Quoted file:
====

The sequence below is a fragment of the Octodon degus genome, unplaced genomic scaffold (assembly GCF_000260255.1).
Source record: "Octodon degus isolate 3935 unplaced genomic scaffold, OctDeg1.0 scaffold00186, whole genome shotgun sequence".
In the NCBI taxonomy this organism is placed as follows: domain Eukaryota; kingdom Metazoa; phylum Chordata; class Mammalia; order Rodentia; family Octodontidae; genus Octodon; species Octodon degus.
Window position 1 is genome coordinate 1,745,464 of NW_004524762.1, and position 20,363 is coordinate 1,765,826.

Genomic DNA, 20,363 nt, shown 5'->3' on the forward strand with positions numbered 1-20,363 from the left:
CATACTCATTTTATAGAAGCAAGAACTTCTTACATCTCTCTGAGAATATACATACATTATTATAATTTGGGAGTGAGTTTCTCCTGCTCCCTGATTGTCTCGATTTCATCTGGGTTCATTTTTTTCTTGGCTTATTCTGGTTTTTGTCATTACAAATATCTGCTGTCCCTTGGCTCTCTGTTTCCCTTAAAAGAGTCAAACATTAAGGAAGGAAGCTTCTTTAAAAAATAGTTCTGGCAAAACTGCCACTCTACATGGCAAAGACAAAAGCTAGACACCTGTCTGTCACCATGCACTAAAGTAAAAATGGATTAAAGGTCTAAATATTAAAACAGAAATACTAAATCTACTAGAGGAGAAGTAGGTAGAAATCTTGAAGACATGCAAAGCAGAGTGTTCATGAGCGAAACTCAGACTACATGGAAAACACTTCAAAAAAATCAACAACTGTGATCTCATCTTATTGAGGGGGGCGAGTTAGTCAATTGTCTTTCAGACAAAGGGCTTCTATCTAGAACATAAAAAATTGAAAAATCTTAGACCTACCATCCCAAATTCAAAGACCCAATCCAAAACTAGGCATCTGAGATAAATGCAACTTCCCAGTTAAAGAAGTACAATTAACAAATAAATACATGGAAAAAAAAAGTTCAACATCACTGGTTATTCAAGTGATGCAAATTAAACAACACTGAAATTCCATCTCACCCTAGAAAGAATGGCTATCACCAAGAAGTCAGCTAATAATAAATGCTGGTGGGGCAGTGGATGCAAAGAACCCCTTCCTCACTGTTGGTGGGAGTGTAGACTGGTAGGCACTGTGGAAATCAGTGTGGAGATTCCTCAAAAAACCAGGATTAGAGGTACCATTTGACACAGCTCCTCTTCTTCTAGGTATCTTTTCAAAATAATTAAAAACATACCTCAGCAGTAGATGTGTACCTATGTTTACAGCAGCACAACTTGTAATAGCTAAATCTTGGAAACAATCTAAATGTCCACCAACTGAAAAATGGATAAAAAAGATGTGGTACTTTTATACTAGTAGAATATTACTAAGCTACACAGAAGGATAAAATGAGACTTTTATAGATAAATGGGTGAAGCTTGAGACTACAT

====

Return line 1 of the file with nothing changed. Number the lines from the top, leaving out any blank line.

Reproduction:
The sequence below is a fragment of the Octodon degus genome, unplaced genomic scaffold (assembly GCF_000260255.1).